Planes, Trains, Boats, and Tourist Buses

a67f3040a3ad15924d608e40fda9bc1b
And here we are outside St. Peter’s

I love to travel. It is my favorite type of holiday. Yes, lying on a beach or sitting at a cottage are very relaxing, but I prefer to explore new places and cultures. When my kids were much younger, it was exciting to introduce them to little pieces of the world. I would scrimp and save all year just so we could go on an adventure. Later, I traveled with a couple girls I worked with because as teachers, our vacation times were the same.

As I got older, I began traveling with my girlfriends since most of us were both retired and widowed. Our families were grown and gone, so we had the freedom to do as we wished. And most importantly, we had known each other for so long that it was easy to spend time together. 

Several of the earlier trips were with large tour groups on those huge tourist coaches with a guide. I suppose it is a convenient way to travel, but I quickly grew to dislike the rigid schedule imposed. Whine Country Tours.As we gathered more confidence, it became fun to plan our own schedules, book our own hotels, drive ourselves, and eat when and where we chose.

Every trip has become an adventure, and most times you have to just go with the flow. I love to stay in small local hotels; you seem to get a better feel for the culture. I  have unknowingly made reservations in a tiny nine room hotel in the heart of the “red light” district in Rome, in an ancient monastery in the south of France (we had no windows or screens and the pigeons seemed to think they were welcome inside), in a converted palace in Florence (no elevator…our rooms were on the third level and the stone stairs were about 18 inches deep; I have still not heard the end of that one), and in London above the train station where we accidentally overflowed the bathtub and flooded the room. Ahhh the memories!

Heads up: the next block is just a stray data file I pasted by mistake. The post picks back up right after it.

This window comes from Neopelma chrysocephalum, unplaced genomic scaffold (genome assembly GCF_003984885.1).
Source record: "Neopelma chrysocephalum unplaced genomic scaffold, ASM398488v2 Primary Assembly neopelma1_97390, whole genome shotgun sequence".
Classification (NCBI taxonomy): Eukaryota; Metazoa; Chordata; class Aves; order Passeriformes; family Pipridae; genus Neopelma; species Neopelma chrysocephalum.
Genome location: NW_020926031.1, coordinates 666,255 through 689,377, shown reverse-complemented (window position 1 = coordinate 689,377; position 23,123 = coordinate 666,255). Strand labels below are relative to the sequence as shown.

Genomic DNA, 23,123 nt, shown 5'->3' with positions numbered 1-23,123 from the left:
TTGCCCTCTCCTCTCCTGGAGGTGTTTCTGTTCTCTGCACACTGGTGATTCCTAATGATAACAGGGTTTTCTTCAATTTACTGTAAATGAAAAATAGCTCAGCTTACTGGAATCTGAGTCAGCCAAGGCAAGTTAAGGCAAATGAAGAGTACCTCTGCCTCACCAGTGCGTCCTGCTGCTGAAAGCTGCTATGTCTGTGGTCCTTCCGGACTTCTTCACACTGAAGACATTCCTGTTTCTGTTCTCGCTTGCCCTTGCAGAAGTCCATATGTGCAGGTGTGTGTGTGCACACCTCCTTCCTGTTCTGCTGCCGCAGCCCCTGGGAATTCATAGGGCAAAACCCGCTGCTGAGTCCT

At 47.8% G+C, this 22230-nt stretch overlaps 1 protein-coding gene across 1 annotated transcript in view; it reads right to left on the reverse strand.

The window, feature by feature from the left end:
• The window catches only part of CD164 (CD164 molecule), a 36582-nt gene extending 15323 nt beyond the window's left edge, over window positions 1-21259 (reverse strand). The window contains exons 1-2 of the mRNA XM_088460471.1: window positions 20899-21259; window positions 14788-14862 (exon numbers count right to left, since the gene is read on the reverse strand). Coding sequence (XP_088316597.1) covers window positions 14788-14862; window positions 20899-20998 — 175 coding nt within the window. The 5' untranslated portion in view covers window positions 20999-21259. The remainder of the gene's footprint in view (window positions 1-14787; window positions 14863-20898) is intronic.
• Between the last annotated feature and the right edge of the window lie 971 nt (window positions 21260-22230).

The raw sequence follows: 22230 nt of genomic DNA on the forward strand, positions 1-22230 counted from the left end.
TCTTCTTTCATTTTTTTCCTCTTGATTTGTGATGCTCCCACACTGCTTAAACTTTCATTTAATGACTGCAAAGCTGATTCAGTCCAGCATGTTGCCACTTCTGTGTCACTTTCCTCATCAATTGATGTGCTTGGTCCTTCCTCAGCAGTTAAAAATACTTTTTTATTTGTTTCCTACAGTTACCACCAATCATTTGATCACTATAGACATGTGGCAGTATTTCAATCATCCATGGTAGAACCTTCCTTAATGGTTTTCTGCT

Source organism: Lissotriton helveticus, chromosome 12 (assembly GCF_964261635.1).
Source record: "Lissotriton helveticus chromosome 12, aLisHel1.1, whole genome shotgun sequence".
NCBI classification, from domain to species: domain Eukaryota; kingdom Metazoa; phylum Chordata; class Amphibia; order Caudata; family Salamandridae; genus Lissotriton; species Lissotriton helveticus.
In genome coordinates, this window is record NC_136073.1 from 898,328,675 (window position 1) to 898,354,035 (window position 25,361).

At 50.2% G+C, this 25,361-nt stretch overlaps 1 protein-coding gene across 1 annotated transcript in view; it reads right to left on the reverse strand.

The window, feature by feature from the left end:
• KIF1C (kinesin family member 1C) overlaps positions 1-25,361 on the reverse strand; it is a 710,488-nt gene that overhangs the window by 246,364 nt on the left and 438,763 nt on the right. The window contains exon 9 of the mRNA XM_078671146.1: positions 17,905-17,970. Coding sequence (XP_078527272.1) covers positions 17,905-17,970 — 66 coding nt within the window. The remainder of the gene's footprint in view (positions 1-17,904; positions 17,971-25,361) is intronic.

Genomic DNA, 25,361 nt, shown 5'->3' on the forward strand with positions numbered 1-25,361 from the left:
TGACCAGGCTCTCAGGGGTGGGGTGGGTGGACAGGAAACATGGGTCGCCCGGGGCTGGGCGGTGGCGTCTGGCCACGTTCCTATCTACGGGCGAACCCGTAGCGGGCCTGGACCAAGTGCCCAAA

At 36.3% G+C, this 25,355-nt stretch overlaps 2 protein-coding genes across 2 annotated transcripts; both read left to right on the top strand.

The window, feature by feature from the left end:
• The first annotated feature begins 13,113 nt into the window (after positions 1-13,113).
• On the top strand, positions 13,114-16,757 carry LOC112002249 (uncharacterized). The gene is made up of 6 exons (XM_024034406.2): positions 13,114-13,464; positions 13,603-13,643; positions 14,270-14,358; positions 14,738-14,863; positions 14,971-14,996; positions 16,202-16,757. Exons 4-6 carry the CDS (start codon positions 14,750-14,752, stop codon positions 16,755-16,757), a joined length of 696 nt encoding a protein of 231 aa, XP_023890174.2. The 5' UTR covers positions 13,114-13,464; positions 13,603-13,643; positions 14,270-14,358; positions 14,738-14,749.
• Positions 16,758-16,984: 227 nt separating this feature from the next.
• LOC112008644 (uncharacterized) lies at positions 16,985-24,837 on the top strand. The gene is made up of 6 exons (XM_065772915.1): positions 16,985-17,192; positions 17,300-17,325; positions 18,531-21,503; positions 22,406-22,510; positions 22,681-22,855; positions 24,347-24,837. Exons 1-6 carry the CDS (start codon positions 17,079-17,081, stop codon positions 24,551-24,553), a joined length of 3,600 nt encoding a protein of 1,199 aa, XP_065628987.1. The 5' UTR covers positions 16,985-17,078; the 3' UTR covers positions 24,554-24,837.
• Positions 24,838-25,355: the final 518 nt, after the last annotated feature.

Not long ago, a friend and I decided to go to China and Tibet. Just getting a visa was an adventure. I think we were the only Caucasians in line with 100’s of Chinese at the Chinese Consulate.  The sixteen hour flight was exhausting. That trip took us on every mode of transportation from plane, train, boat, bus, and even a gondola ride.

China (Judy) 069

The sleeper car on the train found us paired up with two Chinese men who spoke no English. To get to the top bunk, you had to stand on the bottom bunk, step one foot onto a tiny ledge on the wall and hoist yourself up. Getting down in the dark at night to go to the bathroom was quite the endeavor. Mind you, trying to aim for the hole in the floor to pee while the train rocked back and forth was also a challenge.

Scariest of all was our trip down the Yangtze River. The region had been plagued by torrential rains previous to our arrival. Cities and villages along the river had flooded badly and large boats could not dock in their usual places. In order to get to our ship, we were taken by bus for about a four hour ride to where they could bring the ship close enough to shore for boarding. It was late at night, we were exhausted and hungry, it was still raining and muddy, and we had to carry our luggage down steep steps to reach the fast flowing, dirty river. They had roped together wooden dock sections out to the ship, and crew held flashlights so we could see. If you fell over, you would never be found. The next morning I took this picture of where we had walked the previous night.

China (Judy) 268

What the hell was I thinking?

All in all the trip was amazing and I wouldn’t trade the experience for anything. Sometimes, you just have to take chances.

This all brings me to our next adventure. Four of us are going to Amsterdam this summer. And to make things even more fun, we have booked a houseboat in the old section of the city to live on for our stay. Check it out with this link….

https://www.bookahouseboat.com/rentals/amsterdam-the-netherlands-rustic-city-centre-houseboat-471

I will definitely keep you posted about this new experience.

 

Thanks for reading,

Penny xo